If you want to fully commit to your gratitude practice, you need to enter it with a clear, calm, and focused mind.
It’s easier said than done, I know. So if you need some help, I encourage you to check out my Sound Mind Protocol. This online learning course will teach you how to harness the powers of self-generated sound, deep breathing, and mind exercises to boost your mood, your memory, and brain’s abilities. (You can click here to learn more or to get started today.)
- Gratitude Prompts
Once you’ve achieved a mental state of calm and focus, it’s time to think about what you’re grateful for. We’ll call these “gratitude prompts.”
Start by envisioning a special person, a pet, your favorite place, a prized possession, an experience, or something you love to do. It can be a major thing or something seemingly insignificant. It can be positive or something you gained from a negative or difficult situation. The options are endless!
Ask yourself the following: What does it mean to you and why? How has it helped enrich your life? What can you do to express your appreciation for it? (A simple internet search can give you plenty more gratitude-based prompts!)
Also feel free to record these in a gratitude journal. Many people find this helpful to look back on when they need a little boost, or to just reflect. Plus, researchers have found that keeping a gratitude journal helps decrease stress, improve sleep quality of sleep, and build emotional awareness.
During your practice, resist the urge to complain or speak poorly of yourself or others. If the thought’s not helpful, kind, or necessary, then let it go.
Remember, the words you say, write, and think matter—and have a big impact on your overall health.
Whole-body nourishment from one daily question
Cultivating a grateful mindset is like tending to a garden. Like plants and flowers, your state of mind needs regular care, attention, and nourishment, too.
And as you’ll soon come to find, practicing gratitude can positively affect many aspects of your well-being. All you need is a willingness to try and consistent follow-through.
I think gratitude is summed up best in one of my favorite quotes, “Enjoy the little things. For one day you may look back and realize they were the big things.” – Robert Brault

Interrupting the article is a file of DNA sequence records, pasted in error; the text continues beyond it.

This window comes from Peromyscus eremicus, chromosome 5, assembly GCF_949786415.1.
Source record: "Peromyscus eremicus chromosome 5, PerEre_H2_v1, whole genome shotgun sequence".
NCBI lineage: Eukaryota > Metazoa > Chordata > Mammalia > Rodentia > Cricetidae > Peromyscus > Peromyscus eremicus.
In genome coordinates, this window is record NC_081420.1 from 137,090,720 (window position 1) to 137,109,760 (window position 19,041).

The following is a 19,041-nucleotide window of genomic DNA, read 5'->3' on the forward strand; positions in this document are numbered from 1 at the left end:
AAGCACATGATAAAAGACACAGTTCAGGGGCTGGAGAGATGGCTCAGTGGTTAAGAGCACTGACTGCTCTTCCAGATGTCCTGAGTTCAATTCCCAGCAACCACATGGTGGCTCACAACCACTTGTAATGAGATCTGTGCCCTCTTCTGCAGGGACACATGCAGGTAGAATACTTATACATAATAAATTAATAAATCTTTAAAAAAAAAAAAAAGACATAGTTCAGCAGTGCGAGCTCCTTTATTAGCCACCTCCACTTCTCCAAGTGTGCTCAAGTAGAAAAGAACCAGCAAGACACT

Carter, S. (2013) The Tell Tale Signs of Burnout… Do You Have Them? Psychology Today. Retrieved from: psychologytoday.com/us/blog/high-octane-women/201311/the-tell-tale-signs-burnout-do-you-have-them
Chowdhury, M., (2020). The Neuroscience of Gratitude and How It Affects Anxiety and Grief. PositivePsychology.com. Retrieved from: positivepsychology.com/neuroscience-of-gratitude/
Deschene, L. (n.d.). 50 Questions That Will help You Feel Grateful and Good About Life. Tiny Buddha. Retrieved from: tinybuddha.com/blog/50-questions-to-foster-gratitude-and-feel-good-about-life/
Jackowska, M. et al. (2015). The impact of a brief gratitude intervention of subjective well-being, biology, and sleep. Journal of Health Psychology. 21(10): pp. 2207 – 2217. Retrieved from: journals.sagepub.com/doi/abs/10.1177/1359105315572455
Killen, A. and Macaskill, A. (2015). Using a gratitude intervention to enhance well-being in older adults. Journal of Happiness Studies: An Interdisciplinary Forum on Subjective Well-Being, 16(4): pp. 947–964. Retrieved from: psycnet.apa.org/record/2014-25994-001
Kini, P., Wong, J., McInnis, S., Gabana, N., and Brown, J. (2016). The effects of gratitude expression on neural activity. Neuroimage. 128: pp. 1 – 10. Retrieved from: ncbi.nlm.nih.gov/pubmed/26746580
O’ Connell, B., O’Shea, D., and Gallagher, S. (2016). Mediating effects of loneliness on the gratitude-health link. Personality and Individual Differences. 98: pp. 179 – 183. Retrieved from: sciencedirect.com/science/article/abs/pii/S0191886916303038
Smith, M., and Robinson, L. (2019). Burnout Prevention and Treatment. HelpGuide. Retrieved from: helpguide.org/articles/stress/burnout-prevention-and-recovery.htm